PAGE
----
October 01, 2019 at 05:00PM by CWC
Of all the labels used to describe millennials, as one of them, I have to say the “the anxious generation” feels the most apt. Because how could we not be anxious? The world is on fire and the extinction of our entire species is looming. “Anxiety is a form of fear—a type of fear that tends to be amorphous and often haunting in nature,” says clinical psychologist Carla Marie Manly, PhD. Well, the climate crisis is not a drill and is definitely haunting—and it’s also hardly the only huge, amorphous issue fueling millennial anxiety.
Since mental health pros, like Dr. Manly, are likely most privy to the worries that are haunting us, I sought insight from pros into the most common concerns plaguing my generation, as well as advice for easing our troubled minds with respect to each issue. And, to be clear, that easing of the mind is no small task. “Unlike a rational fear that can be readily addressed, fears that manifest as anxiety tend to be a bit tricky and more difficult to assess and overcome,” says Dr. Manly. Below, find the fears currently spooking us the most.
The 5 most common reasons for millennial anxiety, according to therapists.
1. Missing milestones
“The biggest thing I notice in millennial clients is pressure to hit milestones and a feeling of failure if they haven’t,” says psychologist Aimee Daramus, PsyD. “A lot of millennial clients are ‘behind’ where their parents were because in a lot of places, the economy is more challenging.”
This millennial anxiety encompasses all sectors of life—not graduating college or getting a promotion “on schedule”—including personal life, like marriage and children. “If they haven’t accomplished that yet, they start thinking there’s something wrong with them,” Dr. Daramus says. One cause of this is falling victim to the comparison trap. If you’re anything like me, social media exacerbates these milestone-missing anxieties. It’s fine to not be married or have a kid on the same schedule as everyone else you know until you scroll through the visual evidence of being “behind.”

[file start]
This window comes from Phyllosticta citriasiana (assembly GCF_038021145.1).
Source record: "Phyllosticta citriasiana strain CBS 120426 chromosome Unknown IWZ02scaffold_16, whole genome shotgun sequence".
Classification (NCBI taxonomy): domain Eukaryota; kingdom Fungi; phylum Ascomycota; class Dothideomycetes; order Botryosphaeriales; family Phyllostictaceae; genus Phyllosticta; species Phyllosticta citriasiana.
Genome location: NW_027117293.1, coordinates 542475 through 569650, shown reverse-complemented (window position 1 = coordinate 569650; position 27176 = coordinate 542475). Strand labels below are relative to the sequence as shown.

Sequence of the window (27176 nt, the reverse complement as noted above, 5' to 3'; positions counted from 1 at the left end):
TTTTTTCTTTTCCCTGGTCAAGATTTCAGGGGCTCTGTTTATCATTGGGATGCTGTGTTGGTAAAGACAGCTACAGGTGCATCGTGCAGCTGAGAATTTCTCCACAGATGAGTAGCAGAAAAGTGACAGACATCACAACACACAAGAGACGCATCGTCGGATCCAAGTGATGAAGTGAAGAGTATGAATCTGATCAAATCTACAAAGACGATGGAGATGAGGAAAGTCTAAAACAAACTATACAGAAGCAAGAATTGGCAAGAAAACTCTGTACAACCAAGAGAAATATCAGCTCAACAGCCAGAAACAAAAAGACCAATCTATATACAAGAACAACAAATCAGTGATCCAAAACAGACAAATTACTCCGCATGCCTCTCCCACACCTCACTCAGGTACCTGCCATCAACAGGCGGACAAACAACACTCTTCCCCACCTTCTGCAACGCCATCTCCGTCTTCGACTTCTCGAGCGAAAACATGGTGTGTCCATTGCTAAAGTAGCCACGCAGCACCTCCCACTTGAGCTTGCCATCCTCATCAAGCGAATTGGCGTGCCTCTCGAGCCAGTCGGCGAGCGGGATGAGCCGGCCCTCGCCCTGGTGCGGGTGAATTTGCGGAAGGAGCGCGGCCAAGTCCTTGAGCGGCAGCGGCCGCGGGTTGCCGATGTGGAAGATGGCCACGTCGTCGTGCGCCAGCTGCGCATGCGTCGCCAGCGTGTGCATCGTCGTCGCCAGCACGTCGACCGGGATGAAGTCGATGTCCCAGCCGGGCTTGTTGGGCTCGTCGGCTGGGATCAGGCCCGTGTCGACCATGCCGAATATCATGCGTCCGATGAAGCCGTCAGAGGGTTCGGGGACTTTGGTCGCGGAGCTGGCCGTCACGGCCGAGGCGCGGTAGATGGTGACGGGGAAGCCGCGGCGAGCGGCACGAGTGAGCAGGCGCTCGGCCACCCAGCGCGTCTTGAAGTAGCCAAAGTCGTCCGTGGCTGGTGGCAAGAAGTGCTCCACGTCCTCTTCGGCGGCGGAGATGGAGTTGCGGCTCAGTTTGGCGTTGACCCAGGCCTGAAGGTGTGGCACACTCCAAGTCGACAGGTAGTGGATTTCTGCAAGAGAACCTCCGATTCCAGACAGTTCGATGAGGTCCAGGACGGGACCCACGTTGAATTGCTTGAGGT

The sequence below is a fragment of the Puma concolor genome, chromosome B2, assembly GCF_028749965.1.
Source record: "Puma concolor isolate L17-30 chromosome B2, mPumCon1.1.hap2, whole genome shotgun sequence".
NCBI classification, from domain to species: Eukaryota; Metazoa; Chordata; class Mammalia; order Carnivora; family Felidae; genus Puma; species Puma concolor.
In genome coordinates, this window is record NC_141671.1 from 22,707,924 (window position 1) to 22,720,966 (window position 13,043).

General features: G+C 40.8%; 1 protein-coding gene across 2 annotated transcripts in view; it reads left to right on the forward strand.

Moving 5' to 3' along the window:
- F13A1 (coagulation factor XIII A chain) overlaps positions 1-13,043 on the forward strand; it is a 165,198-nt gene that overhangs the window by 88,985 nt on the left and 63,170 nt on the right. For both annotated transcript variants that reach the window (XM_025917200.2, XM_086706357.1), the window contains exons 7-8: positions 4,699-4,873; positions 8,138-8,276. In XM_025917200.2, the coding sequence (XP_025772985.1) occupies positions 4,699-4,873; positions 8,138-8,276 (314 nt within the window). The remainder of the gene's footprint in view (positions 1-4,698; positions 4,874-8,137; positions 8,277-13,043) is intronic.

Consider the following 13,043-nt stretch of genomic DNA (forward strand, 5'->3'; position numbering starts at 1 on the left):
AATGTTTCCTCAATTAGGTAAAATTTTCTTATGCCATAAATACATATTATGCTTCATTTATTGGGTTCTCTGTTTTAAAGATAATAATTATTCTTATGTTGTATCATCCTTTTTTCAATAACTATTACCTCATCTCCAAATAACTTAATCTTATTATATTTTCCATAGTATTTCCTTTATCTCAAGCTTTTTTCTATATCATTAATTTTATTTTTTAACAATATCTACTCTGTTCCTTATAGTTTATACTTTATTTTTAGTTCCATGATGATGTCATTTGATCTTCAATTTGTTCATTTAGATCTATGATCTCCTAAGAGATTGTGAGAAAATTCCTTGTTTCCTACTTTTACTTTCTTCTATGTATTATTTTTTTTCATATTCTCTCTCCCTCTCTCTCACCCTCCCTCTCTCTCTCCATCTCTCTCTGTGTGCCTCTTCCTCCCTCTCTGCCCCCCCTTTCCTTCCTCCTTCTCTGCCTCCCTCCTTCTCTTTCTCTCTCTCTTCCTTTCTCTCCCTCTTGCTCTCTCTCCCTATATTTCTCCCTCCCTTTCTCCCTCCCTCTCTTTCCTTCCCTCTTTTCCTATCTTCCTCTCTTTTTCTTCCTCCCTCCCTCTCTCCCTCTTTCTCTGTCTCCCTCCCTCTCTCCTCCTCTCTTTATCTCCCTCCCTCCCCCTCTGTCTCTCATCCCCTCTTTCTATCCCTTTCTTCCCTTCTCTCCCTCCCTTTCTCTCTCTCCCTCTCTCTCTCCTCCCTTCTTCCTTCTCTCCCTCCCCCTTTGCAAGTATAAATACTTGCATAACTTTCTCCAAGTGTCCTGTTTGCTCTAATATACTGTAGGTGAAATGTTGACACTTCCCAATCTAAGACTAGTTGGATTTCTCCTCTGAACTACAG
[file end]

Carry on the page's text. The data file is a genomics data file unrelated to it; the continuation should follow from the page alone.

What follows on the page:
“If all you value about yourself is work, and you feel like you’re behind, that’s a big source of anxiety.” —psychologist Aimee Daramus, PsyD
The heart of the problem, says Dr. Daramus, is that millennials often don’t know their value outside their job and maybe their fitness routine—the things they accomplish rather than who they are. “They often have a hard time talking about what’s valuable about them, like hobbies or talents or personality traits,” she says. “If all you value about yourself is work, and you feel like you’re behind, that’s a big source of anxiety.” The solution for avoiding this fulfillment failure is to diversify your fulfillment portfolio. Make a list of priorities divided into three categories: career, relationships, and self. Make sure items exist under each heading and remember, the ultimate goal is to feel worthy all the time just for existing.
2. Dying alone
Both docs note that their clients are worried about whether or not they’ll meet a life partner, and that the dating landscape is especially distressing for many. “While they engage in app use, they often don’t believe it will be successful for them,” Dr. Daramus says.
The remedy for the negativity, and to engender healthy relationships, is multifaceted. “We explore setting good boundaries, noticing patterns of relational interaction from childhood in order to develop more conscious relationships, and getting clear on what they want and need in their relationships,” Dr. Daramus adds.
3. Job stability and financial security